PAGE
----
By Levi Sumagaysay
In another sign that COVID-19 is upending the U.S. workforce, one in four women are considering leaving their jobs or scaling back their work, according to a new study released Wednesday, which could threaten gains women have made in recent years.
Women in the Workplace, which McKinsey & Co. and LeanIn.org billed as the largest annual study on the state of women in corporate America, surveyed more than 40,000 employees from 47 companies and gathered information from 317 organizations. The study warns that mothers especially may feel burned out, and that those who are thinking of leaving or downshifting point to child care as the main reason.
“Over the six years of this study, this is the first time we’ve seen women wanting to leave the workforce,” Rachel Thomas, co-founder and Chief Executive of LeanIn.org, said during a news conference Wednesday. “We’re at risk of wiping out gains and losing millions of women. If I had a panic button, I would be hitting it.”
The groups said that business performance, as well as employee-friendly policies and racial and gender diversity, could suffer. Women are more likely to push for policy and diversity changes, the study said.
“If women leaders leave the workforce, women at all levels could lose their most powerful allies and champions,” the study says.
The study identified three subsets of women under distinct pressures: senior women, mothers and Black women.
The study acknowledges that many companies are taking steps to address the challenges the pandemic has brought to all employees, but recommends that they take specific steps to try to retain women and preserve gains in gender diversity, which many companies have publicly declared a priority. Among the recommendations for companies: Adjust expectations to make work more “sustainable;” be more flexible; rethink performance reviews; try to minimize gender bias; make policy and program changes; and communicate better.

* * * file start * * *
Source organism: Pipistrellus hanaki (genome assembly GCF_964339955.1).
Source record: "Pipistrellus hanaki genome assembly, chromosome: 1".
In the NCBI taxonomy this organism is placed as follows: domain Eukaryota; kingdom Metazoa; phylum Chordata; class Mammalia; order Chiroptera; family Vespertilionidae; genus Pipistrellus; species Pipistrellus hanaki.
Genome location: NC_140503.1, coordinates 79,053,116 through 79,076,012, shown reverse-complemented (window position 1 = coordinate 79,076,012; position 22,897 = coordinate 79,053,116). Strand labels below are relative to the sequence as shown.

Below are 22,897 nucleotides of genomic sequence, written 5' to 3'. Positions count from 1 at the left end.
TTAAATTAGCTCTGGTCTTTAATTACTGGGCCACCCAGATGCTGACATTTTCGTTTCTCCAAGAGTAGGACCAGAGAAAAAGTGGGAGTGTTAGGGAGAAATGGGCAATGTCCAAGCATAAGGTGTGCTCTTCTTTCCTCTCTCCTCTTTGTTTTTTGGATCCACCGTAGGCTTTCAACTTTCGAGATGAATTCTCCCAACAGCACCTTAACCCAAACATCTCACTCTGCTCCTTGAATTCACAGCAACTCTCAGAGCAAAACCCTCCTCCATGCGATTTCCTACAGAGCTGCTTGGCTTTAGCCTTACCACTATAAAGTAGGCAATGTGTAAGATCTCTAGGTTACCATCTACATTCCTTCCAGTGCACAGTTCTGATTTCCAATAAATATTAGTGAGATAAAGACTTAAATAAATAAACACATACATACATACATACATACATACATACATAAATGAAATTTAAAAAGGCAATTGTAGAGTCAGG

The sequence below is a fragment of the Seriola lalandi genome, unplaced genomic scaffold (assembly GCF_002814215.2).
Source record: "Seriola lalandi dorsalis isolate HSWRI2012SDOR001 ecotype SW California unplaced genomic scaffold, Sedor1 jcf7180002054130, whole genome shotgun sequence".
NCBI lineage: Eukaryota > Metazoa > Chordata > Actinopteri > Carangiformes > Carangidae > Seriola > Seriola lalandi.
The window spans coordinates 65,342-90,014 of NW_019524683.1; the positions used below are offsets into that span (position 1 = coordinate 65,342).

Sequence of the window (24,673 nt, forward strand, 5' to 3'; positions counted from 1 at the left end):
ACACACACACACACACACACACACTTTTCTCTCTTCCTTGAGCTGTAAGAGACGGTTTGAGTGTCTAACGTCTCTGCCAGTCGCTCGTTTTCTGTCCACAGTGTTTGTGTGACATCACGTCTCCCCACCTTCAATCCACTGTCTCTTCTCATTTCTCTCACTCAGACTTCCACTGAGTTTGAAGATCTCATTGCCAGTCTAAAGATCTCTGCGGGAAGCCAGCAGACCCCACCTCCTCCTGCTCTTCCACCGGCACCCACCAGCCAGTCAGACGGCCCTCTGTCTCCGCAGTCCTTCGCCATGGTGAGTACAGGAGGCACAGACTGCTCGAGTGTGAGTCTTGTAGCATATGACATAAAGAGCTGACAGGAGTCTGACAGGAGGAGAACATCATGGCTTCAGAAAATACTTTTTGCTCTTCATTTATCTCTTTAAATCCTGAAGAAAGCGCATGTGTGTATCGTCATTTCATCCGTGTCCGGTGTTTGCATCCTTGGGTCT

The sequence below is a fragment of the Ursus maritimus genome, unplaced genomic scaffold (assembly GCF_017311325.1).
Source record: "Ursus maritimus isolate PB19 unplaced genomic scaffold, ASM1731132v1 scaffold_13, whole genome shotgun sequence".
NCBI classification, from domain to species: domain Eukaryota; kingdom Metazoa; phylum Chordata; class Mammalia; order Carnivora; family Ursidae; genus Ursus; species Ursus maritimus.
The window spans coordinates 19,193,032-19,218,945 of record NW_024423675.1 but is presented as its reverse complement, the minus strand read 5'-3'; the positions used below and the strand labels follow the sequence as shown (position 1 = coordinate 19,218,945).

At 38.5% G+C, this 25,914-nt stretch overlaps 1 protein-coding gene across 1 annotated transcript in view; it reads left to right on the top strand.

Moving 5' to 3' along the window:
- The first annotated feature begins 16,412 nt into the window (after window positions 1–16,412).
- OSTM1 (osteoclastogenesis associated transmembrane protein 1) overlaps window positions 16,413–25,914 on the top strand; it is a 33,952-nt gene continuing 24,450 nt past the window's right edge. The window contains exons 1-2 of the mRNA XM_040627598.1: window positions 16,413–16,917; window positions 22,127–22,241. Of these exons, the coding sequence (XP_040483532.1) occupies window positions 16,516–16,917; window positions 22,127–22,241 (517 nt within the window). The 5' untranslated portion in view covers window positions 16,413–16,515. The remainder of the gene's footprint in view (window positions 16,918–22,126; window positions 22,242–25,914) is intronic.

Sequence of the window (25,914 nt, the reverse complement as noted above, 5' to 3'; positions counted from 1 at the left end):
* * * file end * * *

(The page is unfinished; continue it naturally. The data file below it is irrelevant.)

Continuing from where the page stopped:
The report also mentioned a couple of reasons for optimism. The pandemic has prompted companies to rethink their approaches to remote work, business travel and more, which could help level the playing field by diversifying the hiring pool and opening up possibilities for existing employees. And solidarity and empathy brought on by the COVID-19 crisis may bring long-term improvements at work.
Lareina Yee, McKinsey’s chief diversity and inclusion officer, said during the news conference that though the study sounds an alarm and identifies this time as pivotal, “This is a moment for company action. The cards have not all been played.”